Review: If/Then

Idina Menzel in If/Then
(©Joan Marcus)

When a performer’s mere opening utterance of “Hello, it’s me” garners huge sustained applause, you know you’re in the presence of a star. Such is the case with Idina Menzel, playing the lead role in If/Then, the new musical by Next to Normal creators Tom Kitt (music) and Brian Yorkey (book & lyrics). Depicting the intertwined tales of a woman whose life seems to spin off in vastly different directions, these award-winning writers never make either one particularly interesting.

Fortunately, Menzel--or “Adele Dazeem,” if you would take John Travolta’s word for it—is on hand to both anchor the proceedings and provide significant box-office appeal for this ambitious but perplexing show. Playing Elizabeth, alternately known as Beth or Liz depending on which character arc is being presented, the talented actress delivers a terrifically appealing and sympathetic turn marked by her trademark powerhouse vocals.

She’s certainly got a daunting assignment to fill in this head-scratcher which presumably seeks to address issues of identity and the precarious balance between personal and career ambitions. Here, the options are laid out in all too schematic fashion: In one storyline, Liz finds love, marriage and motherhood with the hunky and sensitive Josh (James Snyder, Cry-Baby), a war veteran doctor from Nebraska; in the other, Beth pursues a successful career as a city planner with the help of Stephen (Jerry Dixon), her graduate school mentor. Figuring prominently in the plot—excuse me, plots—are Kate (LaChanze), her lesbian neighbor; Kate’s girlfriend Anne (Jenn Colella); and Lucas (Anthony Rapp), Elizabeth’s bi-sexual longtime friend and community organizer with whom she once had a fling.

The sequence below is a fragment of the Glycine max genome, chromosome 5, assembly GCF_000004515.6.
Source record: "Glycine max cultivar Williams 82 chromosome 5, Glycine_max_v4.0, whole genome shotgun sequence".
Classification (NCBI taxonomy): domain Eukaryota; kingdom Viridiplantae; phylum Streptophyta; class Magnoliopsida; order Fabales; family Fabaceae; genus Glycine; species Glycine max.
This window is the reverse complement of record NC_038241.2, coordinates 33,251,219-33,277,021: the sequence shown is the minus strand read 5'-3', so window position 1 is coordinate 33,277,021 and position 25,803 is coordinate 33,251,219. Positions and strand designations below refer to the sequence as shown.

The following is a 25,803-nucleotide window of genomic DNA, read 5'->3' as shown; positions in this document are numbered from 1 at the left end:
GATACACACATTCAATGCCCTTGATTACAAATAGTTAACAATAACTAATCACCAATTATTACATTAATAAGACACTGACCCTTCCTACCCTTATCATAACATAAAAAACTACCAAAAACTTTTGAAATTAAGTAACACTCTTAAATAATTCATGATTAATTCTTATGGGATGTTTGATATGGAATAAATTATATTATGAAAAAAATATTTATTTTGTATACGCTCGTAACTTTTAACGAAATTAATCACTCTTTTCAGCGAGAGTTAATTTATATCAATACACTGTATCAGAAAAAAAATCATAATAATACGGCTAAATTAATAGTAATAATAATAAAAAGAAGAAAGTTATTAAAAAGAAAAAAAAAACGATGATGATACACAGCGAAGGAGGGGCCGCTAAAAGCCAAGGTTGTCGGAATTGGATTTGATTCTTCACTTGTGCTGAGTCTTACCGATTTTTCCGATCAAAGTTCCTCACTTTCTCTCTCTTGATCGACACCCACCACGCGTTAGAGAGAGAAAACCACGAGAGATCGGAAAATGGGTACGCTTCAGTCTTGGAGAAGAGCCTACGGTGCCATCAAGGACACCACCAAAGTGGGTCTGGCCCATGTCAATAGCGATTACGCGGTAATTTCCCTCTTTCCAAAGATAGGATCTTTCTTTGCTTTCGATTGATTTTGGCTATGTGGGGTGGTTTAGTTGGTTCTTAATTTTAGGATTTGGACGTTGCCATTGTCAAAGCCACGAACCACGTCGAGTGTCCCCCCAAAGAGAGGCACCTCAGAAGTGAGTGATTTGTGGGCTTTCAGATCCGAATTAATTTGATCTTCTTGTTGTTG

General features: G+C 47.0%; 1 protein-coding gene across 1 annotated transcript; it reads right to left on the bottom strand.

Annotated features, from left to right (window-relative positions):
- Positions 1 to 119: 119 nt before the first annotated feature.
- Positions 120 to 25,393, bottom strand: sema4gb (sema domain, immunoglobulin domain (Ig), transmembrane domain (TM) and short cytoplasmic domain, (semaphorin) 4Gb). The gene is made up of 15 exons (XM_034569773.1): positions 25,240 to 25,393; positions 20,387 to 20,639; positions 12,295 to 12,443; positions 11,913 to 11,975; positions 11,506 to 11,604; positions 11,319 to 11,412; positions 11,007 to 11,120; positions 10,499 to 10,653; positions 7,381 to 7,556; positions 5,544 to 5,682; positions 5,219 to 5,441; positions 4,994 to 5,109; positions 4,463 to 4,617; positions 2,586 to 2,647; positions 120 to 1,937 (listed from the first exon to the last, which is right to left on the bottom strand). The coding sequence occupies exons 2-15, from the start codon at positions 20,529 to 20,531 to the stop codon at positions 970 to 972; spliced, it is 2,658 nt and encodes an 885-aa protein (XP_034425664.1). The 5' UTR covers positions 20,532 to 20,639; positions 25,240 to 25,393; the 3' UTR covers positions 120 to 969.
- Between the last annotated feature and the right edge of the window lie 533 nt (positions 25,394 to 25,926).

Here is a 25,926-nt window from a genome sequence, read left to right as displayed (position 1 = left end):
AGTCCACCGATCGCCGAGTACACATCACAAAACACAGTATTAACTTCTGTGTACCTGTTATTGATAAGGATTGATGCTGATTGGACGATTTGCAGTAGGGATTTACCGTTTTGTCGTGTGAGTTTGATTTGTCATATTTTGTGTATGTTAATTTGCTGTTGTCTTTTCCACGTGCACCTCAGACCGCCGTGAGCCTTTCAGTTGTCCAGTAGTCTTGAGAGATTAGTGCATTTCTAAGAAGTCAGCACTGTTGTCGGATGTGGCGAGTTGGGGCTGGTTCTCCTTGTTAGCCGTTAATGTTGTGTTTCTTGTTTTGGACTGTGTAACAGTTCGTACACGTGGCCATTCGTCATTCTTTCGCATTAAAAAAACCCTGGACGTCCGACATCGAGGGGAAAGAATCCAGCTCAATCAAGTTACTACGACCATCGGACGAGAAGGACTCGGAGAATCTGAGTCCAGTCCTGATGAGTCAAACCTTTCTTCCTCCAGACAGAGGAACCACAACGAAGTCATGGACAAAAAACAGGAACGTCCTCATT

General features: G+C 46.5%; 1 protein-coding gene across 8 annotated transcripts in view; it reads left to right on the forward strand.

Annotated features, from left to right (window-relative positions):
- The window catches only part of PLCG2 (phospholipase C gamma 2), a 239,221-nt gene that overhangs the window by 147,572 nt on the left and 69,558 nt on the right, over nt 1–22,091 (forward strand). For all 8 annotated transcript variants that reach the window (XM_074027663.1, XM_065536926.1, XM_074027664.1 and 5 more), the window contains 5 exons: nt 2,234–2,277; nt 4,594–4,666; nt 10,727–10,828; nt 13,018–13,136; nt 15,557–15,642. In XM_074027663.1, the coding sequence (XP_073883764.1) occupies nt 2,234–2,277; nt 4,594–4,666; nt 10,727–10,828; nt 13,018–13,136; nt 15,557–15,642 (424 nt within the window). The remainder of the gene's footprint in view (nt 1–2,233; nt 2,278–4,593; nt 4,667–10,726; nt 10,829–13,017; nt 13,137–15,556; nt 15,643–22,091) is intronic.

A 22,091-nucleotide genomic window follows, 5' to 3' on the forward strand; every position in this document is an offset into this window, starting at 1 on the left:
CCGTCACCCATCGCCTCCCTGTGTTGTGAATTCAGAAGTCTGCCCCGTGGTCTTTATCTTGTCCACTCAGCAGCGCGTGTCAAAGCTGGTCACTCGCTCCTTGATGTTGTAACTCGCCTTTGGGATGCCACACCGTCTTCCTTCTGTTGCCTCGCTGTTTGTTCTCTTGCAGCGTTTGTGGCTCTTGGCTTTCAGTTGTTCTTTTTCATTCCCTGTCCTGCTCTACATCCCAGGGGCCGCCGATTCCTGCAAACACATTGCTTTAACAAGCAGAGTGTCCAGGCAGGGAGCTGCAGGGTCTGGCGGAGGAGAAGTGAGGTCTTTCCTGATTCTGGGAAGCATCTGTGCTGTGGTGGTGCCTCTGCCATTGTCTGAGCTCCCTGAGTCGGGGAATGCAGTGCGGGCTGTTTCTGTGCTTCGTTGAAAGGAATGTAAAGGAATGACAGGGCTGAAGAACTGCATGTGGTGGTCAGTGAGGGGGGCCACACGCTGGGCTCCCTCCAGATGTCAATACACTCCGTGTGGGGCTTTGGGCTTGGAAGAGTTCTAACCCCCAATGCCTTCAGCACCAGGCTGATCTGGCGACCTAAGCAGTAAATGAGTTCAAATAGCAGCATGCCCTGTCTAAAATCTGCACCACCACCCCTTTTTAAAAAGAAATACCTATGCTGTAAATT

Despite the supposed tinkering of the book since the show’s Washington, D.C. engagement, audiences will be hard pressed to keep track of the dual plotlines which recall the Gwyneth Paltrow-starring film Sliding Doors. Despite such visual cues as different lighting schemes and Menzel’s occasionally donning eyeglasses, the transitions are often confusing, with the chief distinguishing factor being that each of the character’s stories are equally banal.

Featuring one-dimensional supporting characters and the sort of arch, bitchy dialogue that passes for wit, the show panders to its audiences with low humor and frequent obscenity, most notably in Elizabeth’s plaintive number, “What the Fuck?”

The pop/rock score is superior to Kitt/Yorkey’s previous effort, featuring plenty of the sort of soaring power ballads to which Menzel lends her justifiably celebrated pipes. But with a few exceptions, such as the eleven o’ clock number “Always Starting Over,” little of it is particularly memorable.

Although director Michael Greif is unsuccessful in carefully delineating the dual plotlines in coherent fashion, he’s given the production a polished sheen that is also evident in Mark Wendland’s two-level set design representing urban fire escapes and Central Park’s verdant landscape and featuring a giant tilting mirror. Less felicitous is the uninspired choreography by Larry Kegwin which seems mostly employed to fill in the background.

Besides Menzel, who makes the most of her character’s dry humor and desperate search for identity, the supporting players deliver engaging, personality-fueled performances that go a long way towards making the proceedings bearable. But for all the considerable effort of everyone involved, the show never takes flight. It’s a particular shame since it’s one of the rare musicals on Broadway this season that’s not lazily derived from a familiar movie property. Unfortunately, ambition, as the show’s heroine would readily attest, doesn’t count for everything.

Richard Rodgers Theatre, 226 W. 46th St. 877-250-2929.